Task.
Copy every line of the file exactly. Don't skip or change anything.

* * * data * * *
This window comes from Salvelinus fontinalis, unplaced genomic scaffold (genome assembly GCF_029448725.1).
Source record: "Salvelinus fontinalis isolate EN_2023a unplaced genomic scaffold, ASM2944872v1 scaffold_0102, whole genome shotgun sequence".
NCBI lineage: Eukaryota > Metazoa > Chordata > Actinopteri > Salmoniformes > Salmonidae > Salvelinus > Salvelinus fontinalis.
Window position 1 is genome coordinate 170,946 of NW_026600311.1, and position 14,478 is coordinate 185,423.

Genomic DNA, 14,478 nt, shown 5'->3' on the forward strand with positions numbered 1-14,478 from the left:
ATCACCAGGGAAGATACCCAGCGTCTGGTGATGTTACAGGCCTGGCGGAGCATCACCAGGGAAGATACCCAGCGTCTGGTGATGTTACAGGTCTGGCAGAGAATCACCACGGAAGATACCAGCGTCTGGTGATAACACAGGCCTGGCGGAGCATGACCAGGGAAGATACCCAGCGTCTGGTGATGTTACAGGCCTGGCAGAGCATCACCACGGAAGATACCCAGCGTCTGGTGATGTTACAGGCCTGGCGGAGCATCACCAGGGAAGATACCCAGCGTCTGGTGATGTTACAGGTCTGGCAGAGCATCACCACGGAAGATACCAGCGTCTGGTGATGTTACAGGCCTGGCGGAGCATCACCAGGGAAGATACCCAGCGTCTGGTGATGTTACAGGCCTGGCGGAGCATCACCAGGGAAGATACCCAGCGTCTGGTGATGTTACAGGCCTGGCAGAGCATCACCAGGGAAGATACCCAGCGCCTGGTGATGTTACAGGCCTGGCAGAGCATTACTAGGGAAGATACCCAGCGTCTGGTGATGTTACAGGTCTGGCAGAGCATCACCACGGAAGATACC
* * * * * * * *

This window comes from Salvelinus fontinalis, unplaced genomic scaffold (genome assembly GCF_029448725.1).
Source record: "Salvelinus fontinalis isolate EN_2023a unplaced genomic scaffold, ASM2944872v1 scaffold_0102, whole genome shotgun sequence".
NCBI lineage: Eukaryota > Metazoa > Chordata > Actinopteri > Salmoniformes > Salmonidae > Salvelinus > Salvelinus fontinalis.
Window position 1 is genome coordinate 170,946 of NW_026600311.1, and position 14,478 is coordinate 185,423.

Genomic DNA, 14,478 nt, shown 5'->3' on the forward strand with positions numbered 1-14,478 from the left:
ATCACCAGGGAAGATACCCAGCGTCTGGTGATGTTACAGGCCTGGCGGAGCATCACCAGGGAAGATACCCAGCGTCTGGTGATGTTACAGGTCTGGCAGAGAATCACCACGGAAGATACCAGCGTCTGGTGATAACACAGGCCTGGCGGAGCATGACCAGGGAAGATACCCAGCGTCTGGTGATGTTACAGGCCTGGCAGAGCATCACCACGGAAGATACCCAGCGTCTGGTGATGTTACAGGCCTGGCGGAGCATCACCAGGGAAGATACCCAGCGTCTGGTGATGTTACAGGTCTGGCAGAGCATCACCACGGAAGATACCAGCGTCTGGTGATGTTACAGGCCTGGCGGAGCATCACCAGGGAAGATACCCAGCGTCTGGTGATGTTACAGGCCTGGCGGAGCATCACCAGGGAAGATACCCAGCGTCTGGTGATGTTACAGGCCTGGCAGAGCATCACCAGGGAAGATACCCAGCGCCTGGTGATGTTACAGGCCTGGCAGAGCATTACTAGGGAAGATACCCAGCGTCTGGTGATGTTACAGGTCTGGCAGAGCATCACCACGGAAGATACC